Major Roadwork in Delaware

Asbestos Delays Major Roadwork in Delaware

One never knows what one will find when tearing up old roadways. In the case of a major and highly-traveled artery in Delaware, asbestos was found. Now, it is the presence of this old asbestos that’s causing huge delays in reopening the highway prior to the Christmas holiday season.

Asbestos Delays Major Roadwork in DelawareThe bridge at Route 141 that passes over Rt. 13 was closed in October because it was plagued with “deck punch-throughs”, notes DelDOT, the agency responsible for roads and road conditions in The First State.

Spot patching efforts just weren’t doing the job anymore, so it was necessary to consider a major rehab project. The agency decided that was a wise move and announced that the bridge would close but hoped that all would be complete by mid-December.

Now, the presence of about 1,200 feet of asbestos conduit pipe is throwing a monkey wrench in the project, likely delaying the opening until sometime next year.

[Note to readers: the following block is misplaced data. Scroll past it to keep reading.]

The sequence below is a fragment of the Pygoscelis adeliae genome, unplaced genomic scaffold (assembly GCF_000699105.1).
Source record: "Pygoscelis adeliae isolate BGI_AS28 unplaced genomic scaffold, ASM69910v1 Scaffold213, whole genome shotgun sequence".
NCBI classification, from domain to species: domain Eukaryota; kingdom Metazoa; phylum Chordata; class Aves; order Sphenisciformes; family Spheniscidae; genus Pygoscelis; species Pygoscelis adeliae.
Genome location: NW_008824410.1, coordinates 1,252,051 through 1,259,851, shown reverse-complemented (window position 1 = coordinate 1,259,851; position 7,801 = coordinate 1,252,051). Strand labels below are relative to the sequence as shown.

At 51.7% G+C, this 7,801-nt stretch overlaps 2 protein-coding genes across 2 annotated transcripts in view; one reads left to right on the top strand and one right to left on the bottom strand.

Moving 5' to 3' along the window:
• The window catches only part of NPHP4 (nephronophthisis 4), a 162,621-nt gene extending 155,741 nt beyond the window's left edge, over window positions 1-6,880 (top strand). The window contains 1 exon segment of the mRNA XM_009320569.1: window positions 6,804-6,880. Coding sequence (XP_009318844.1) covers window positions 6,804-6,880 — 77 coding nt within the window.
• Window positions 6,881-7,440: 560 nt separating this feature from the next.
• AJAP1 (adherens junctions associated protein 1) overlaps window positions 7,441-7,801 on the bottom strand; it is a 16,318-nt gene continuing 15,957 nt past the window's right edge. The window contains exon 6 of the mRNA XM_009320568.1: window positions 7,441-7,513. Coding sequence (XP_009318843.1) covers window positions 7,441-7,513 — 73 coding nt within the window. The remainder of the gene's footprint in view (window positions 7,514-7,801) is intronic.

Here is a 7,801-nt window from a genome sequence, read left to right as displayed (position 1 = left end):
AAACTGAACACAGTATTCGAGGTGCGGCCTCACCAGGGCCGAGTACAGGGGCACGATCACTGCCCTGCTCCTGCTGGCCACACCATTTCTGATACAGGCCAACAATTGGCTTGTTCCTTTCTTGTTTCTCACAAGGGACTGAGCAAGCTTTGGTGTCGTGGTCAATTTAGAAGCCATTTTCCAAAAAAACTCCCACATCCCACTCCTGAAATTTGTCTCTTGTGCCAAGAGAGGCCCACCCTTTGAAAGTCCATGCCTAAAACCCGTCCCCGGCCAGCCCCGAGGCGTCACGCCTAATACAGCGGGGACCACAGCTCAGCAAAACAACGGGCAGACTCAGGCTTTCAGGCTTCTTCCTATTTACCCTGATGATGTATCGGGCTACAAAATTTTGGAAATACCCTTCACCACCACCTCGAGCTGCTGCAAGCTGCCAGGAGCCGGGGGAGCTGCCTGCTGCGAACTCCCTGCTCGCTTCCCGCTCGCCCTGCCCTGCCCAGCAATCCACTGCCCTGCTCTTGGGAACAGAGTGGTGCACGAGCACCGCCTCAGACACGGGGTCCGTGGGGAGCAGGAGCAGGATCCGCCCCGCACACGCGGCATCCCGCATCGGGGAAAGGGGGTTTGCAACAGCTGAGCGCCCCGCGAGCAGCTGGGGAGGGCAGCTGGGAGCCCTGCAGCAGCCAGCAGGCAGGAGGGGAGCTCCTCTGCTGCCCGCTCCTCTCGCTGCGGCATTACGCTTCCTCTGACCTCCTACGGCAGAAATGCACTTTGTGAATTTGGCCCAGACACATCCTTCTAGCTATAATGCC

The hazardous pipe was found inside the north and south-bound sidewalks during initial demolition. It hadn’t been identified when surveyors first considered the project and exactly how the construction would play out.

As a result of the pipe, the contractors on the project had to halt all demolition work until the material was safely removed. Special contractors trained in asbestos removal and licensed for disposal of the toxin had to be called in to complete the job.

“Work on the bridge continues to uncover unforeseen issues that our design consultant, McCormick Taylor, and contractor, Mumford and Miller are addressing,” said DelDOT Secretary Jennifer Cohan in a statement to the press. “These issues must be resolved before the decking can be placed and the roadway reopened.”

It’s not unusual to find hazardous asbestos in roadways, especially those that were constructed during the middle decades of the 20th century.

The mineral was used in a variety of construction materials because of its amazing strength and its heat- and fire-proof properties. It was also inexpensive and readily available, so it seemed to make sense to use it to build America’s highways.

However, it has been clear since the 1920s that asbestos is hazardous to the health of humans. Inhalation of asbestos fibers can cause mesothelioma cancer to develop, even with casual exposure.

The individuals most at risk, however, are those who were exposed to asbestos on a daily basis, such as the workers that built that Delaware roadway many years ago.

Today, it’s likely some of them are suffering from asbestos-related diseases due to their work in the highway construction field.